You will not regret applying to Trinity after tasting the food. Lunch occurs 5 days a week, and is about £2.5-£4 for a proper meal, with a wide selection available (for example stir fry, fish and chips, sausage casserole, meatballs and soup; as well as a choice of about 4 or 5 desserts). Breakfast is early (8-9am) and not particular, but at about £1.50 for a fried breakfast it's not expensive at all. A similar selection of breakfasts is offered at Brunch (10-12am) is offered on a Saturday and Sunday. Dinner is the best thing about Trinity. Formal Hall happens 5 days a week (Sunday to Thursday), where you get a 3 course, waiter served meal for £4.13. It does take about an hour but is a great way to meet new people and have brilliant food. Many colleges make you were suits or whatever to formal hall. In Trinity, you have to wear a gown but can just throw it over whatever clothes you have on. On a Friday, is 'guest night' which is significantly more expensive (£18) but where our Michelin star quality food shines and is intended as a way to show off to any guests you may have at Trinity. Saturday is self service, and similar to normal lunch services but with a lesser choice. Thus this three course meal is cheaper than many of the options available at McDonalds, so remains relative popular; however, if you prefer not go to Formal Hall, you'll always be able to find people with whom to go to McDonalds, or order pizza or other similar things.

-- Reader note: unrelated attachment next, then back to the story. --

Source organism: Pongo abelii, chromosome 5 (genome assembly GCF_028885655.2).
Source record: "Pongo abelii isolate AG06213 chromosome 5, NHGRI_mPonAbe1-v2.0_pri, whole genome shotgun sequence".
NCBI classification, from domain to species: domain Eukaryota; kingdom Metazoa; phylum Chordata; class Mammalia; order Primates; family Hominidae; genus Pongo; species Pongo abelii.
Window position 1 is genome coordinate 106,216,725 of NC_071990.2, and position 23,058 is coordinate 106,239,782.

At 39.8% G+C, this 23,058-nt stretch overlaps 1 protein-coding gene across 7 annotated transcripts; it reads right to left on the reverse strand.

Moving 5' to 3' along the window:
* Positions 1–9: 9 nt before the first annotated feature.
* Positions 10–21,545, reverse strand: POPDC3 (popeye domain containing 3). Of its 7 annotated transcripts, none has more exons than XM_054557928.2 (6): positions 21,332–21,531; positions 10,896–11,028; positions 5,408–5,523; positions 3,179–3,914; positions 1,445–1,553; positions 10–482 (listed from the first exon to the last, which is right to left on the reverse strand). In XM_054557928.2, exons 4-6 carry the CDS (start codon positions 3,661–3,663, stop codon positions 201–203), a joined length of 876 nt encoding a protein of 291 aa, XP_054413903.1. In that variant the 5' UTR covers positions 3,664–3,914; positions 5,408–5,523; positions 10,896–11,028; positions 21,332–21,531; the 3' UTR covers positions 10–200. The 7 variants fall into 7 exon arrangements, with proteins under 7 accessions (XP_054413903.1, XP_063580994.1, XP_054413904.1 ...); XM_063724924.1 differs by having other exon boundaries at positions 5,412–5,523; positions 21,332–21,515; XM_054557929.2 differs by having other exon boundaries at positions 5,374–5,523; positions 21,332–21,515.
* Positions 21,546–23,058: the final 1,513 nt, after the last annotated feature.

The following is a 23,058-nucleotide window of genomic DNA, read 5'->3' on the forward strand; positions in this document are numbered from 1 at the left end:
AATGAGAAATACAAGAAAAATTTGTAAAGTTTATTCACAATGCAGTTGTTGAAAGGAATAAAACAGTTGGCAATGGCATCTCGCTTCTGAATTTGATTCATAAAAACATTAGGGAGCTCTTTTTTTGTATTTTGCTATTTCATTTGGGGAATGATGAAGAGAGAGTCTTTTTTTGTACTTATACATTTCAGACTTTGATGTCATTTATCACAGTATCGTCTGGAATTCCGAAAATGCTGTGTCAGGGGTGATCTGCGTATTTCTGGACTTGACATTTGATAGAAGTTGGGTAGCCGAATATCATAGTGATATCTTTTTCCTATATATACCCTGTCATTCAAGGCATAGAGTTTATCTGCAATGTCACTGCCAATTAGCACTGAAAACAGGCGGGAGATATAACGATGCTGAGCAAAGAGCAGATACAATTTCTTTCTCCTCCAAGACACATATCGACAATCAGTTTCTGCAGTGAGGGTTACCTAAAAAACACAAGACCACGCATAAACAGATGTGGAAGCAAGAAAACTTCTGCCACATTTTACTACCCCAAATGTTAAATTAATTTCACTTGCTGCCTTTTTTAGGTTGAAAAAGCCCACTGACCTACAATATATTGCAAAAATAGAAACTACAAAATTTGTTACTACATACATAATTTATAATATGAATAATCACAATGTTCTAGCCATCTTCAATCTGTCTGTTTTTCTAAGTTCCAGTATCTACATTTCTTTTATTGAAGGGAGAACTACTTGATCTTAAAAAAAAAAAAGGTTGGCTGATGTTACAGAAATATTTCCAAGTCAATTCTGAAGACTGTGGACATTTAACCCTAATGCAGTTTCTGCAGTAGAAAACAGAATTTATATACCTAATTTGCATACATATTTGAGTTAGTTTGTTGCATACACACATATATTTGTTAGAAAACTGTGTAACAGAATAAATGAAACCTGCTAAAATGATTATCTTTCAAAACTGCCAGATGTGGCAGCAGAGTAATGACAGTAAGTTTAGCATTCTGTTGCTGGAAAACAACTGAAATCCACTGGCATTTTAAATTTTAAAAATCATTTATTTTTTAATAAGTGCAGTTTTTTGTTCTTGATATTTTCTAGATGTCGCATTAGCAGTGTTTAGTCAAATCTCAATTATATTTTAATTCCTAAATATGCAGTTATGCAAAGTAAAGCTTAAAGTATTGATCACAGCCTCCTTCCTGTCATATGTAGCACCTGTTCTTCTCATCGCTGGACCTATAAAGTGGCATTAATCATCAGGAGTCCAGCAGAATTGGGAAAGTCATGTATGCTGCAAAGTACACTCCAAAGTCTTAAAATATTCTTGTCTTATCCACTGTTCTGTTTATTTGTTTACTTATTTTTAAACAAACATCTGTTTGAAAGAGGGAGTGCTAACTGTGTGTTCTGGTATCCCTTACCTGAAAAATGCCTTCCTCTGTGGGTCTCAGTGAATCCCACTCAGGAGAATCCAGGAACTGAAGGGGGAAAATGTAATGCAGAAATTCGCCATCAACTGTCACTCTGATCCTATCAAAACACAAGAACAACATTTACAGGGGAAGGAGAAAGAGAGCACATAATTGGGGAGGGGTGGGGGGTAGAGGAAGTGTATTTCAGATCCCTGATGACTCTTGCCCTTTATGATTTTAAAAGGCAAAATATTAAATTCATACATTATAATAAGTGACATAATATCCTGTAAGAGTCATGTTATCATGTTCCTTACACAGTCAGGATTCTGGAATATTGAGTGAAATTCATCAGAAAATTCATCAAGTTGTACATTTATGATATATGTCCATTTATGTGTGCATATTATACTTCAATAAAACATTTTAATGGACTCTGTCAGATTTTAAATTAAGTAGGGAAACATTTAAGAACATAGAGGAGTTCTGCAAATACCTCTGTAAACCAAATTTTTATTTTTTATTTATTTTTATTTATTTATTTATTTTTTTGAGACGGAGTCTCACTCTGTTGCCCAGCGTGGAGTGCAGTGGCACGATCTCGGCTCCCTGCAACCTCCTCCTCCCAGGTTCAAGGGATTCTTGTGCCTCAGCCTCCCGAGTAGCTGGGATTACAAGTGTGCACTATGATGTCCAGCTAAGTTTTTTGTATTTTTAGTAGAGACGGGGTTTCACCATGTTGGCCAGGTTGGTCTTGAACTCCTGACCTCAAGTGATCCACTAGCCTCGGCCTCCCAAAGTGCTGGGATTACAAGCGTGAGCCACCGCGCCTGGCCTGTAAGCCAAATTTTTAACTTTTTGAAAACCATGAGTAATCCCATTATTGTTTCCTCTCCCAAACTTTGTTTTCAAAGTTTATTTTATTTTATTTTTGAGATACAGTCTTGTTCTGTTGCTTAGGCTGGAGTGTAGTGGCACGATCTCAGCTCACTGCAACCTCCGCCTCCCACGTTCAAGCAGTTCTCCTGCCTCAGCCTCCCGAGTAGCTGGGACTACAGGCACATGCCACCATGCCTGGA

Sample Formal Hall Menu
- Choice of Bread
- PARMA HAM WITH MELON, CUCUMBER AND MINTED YOGURT RELISH
Veg :- ½ Melon with Port
- PIRI PIRI CHICKEN
Veg: PIRI PIRI BURGER
- LEMON CREAM TORT
- Choice of Bread
- MINESTONE VERDI SOUP
- BAKED MACKERAL WITH TOMATO PESTO
Veg: BUTTERBEAN KIEV
- RASPBERRY MOUSSE
- Choice of Bread
- DEEP FRIED BRIE WITH CRANBERRY SALAD
- CHAR GRILLED MINUTE STEAK WITH GRAIN MUSTARD SAUCE
- CHOCOLATE FUDGE CAKE